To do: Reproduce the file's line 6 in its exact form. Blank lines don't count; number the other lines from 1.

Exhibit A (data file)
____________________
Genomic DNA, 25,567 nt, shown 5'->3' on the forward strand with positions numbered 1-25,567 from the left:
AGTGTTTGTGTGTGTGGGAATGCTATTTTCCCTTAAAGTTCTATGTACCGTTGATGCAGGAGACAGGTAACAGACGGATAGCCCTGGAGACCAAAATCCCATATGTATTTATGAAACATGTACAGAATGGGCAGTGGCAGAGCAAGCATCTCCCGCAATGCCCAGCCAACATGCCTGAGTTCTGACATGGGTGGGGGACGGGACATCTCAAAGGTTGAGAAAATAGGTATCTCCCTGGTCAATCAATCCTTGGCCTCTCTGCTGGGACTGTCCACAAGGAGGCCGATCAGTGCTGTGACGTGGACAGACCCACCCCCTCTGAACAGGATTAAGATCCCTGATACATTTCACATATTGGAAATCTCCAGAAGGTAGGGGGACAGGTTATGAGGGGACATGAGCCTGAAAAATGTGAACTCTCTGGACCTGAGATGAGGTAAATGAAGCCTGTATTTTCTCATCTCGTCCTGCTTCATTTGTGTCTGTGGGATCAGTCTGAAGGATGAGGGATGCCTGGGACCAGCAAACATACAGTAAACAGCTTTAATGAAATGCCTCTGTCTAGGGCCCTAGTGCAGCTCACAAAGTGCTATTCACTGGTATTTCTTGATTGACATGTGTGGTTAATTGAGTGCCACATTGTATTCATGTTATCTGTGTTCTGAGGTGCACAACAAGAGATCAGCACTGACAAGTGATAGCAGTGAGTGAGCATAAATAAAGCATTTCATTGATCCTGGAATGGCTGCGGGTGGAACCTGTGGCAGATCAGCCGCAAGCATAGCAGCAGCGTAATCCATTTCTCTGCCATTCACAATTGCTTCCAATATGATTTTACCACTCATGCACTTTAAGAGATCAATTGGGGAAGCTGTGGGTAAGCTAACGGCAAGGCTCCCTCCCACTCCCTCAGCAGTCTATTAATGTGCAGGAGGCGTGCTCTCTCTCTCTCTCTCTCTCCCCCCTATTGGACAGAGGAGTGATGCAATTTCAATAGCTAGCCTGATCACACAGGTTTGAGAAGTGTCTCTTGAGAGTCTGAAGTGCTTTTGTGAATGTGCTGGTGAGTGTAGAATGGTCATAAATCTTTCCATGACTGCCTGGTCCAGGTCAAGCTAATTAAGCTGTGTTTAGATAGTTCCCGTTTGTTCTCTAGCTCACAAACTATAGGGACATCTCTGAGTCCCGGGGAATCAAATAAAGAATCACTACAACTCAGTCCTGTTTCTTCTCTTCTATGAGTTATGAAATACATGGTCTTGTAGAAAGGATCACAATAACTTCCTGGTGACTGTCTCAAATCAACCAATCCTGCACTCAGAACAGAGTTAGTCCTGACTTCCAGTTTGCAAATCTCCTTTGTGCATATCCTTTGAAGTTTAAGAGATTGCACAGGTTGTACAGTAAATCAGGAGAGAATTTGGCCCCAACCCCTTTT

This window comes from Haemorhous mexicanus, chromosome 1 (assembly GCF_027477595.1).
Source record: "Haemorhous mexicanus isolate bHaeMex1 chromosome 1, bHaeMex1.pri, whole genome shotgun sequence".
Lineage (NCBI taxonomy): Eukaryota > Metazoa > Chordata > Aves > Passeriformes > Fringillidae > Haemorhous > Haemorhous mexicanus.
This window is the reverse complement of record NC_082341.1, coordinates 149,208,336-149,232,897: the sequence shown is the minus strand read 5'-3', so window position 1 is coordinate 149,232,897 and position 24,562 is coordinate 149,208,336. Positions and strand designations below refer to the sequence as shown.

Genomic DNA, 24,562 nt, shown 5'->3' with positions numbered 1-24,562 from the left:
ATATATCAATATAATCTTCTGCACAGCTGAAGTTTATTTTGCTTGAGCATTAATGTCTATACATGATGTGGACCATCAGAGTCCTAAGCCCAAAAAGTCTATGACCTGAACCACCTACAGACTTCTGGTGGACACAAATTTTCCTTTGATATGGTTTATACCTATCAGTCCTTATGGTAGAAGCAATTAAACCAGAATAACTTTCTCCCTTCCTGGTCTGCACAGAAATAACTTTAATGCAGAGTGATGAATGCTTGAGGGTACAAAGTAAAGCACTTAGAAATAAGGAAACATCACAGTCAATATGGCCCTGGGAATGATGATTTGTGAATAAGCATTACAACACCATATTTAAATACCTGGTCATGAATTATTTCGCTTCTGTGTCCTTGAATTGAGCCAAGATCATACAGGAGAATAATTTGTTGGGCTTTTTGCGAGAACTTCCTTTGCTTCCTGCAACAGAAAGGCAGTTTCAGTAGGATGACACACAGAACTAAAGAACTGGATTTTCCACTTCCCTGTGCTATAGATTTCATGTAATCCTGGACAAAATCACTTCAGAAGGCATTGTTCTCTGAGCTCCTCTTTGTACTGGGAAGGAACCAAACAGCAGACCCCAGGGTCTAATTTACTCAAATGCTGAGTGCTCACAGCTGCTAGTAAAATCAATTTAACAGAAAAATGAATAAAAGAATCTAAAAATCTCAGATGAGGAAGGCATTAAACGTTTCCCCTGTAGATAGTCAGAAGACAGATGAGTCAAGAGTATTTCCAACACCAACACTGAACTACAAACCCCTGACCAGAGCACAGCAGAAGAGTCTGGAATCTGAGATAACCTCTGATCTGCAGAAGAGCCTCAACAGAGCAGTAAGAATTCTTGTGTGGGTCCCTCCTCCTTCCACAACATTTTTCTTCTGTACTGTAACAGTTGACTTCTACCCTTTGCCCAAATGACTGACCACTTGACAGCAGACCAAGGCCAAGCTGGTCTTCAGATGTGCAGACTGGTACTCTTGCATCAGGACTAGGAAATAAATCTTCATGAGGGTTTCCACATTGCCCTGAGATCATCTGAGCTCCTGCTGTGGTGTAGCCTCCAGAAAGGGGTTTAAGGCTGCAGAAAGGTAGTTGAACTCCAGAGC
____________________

This window is the reverse complement of record NC_082341.1, coordinates 149,208,336-149,232,897: the sequence shown is the minus strand read 5'-3', so window position 1 is coordinate 149,232,897 and position 24,562 is coordinate 149,208,336. Positions and strand designations below refer to the sequence as shown.